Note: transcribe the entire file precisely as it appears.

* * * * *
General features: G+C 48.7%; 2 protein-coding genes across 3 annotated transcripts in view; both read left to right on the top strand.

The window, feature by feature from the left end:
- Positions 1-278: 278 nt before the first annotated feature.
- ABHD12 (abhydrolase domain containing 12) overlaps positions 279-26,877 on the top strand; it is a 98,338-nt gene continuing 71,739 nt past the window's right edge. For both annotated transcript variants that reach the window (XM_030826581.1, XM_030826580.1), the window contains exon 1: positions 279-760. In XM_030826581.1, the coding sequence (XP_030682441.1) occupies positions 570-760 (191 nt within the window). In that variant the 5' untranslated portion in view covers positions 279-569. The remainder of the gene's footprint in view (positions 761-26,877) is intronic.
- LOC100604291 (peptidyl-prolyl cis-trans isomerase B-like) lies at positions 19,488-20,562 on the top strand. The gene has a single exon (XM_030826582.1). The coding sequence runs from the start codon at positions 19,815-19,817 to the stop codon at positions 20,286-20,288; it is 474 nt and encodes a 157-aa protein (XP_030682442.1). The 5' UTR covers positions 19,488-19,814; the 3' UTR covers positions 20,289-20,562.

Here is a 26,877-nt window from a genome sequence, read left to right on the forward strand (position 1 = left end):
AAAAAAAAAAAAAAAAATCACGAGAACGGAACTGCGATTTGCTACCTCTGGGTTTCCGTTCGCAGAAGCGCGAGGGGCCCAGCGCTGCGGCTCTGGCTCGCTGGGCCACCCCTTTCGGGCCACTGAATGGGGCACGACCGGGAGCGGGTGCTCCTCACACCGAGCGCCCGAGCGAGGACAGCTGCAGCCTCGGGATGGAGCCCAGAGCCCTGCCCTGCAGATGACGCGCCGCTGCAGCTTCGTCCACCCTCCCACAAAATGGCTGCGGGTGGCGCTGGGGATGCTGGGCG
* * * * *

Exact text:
General features: G+C 48.7%; 2 protein-coding genes across 3 annotated transcripts in view; both read left to right on the top strand.

The window, feature by feature from the left end:
- Positions 1-278: 278 nt before the first annotated feature.
- ABHD12 (abhydrolase domain containing 12) overlaps positions 279-26,877 on the top strand; it is a 98,338-nt gene continuing 71,739 nt past the window's right edge. For both annotated transcript variants that reach the window (XM_030826581.1, XM_030826580.1), the window contains exon 1: positions 279-760. In XM_030826581.1, the coding sequence (XP_030682441.1) occupies positions 570-760 (191 nt within the window). In that variant the 5' untranslated portion in view covers positions 279-569. The remainder of the gene's footprint in view (positions 761-26,877) is intronic.
- LOC100604291 (peptidyl-prolyl cis-trans isomerase B-like) lies at positions 19,488-20,562 on the top strand. The gene has a single exon (XM_030826582.1). The coding sequence runs from the start codon at positions 19,815-19,817 to the stop codon at positions 20,286-20,288; it is 474 nt and encodes a 157-aa protein (XP_030682442.1). The 5' UTR covers positions 19,488-19,814; the 3' UTR covers positions 20,289-20,562.

Here is a 26,877-nt window from a genome sequence, read left to right on the forward strand (position 1 = left end):
AAAAAAAAAAAAAAAAATCACGAGAACGGAACTGCGATTTGCTACCTCTGGGTTTCCGTTCGCAGAAGCGCGAGGGGCCCAGCGCTGCGGCTCTGGCTCGCTGGGCCACCCCTTTCGGGCCACTGAATGGGGCACGACCGGGAGCGGGTGCTCCTCACACCGAGCGCCCGAGCGAGGACAGCTGCAGCCTCGGGATGGAGCCCAGAGCCCTGCCCTGCAGATGACGCGCCGCTGCAGCTTCGTCCACCCTCCCACAAAATGGCTGCGGGTGGCGCTGGGGATGCTGGGCG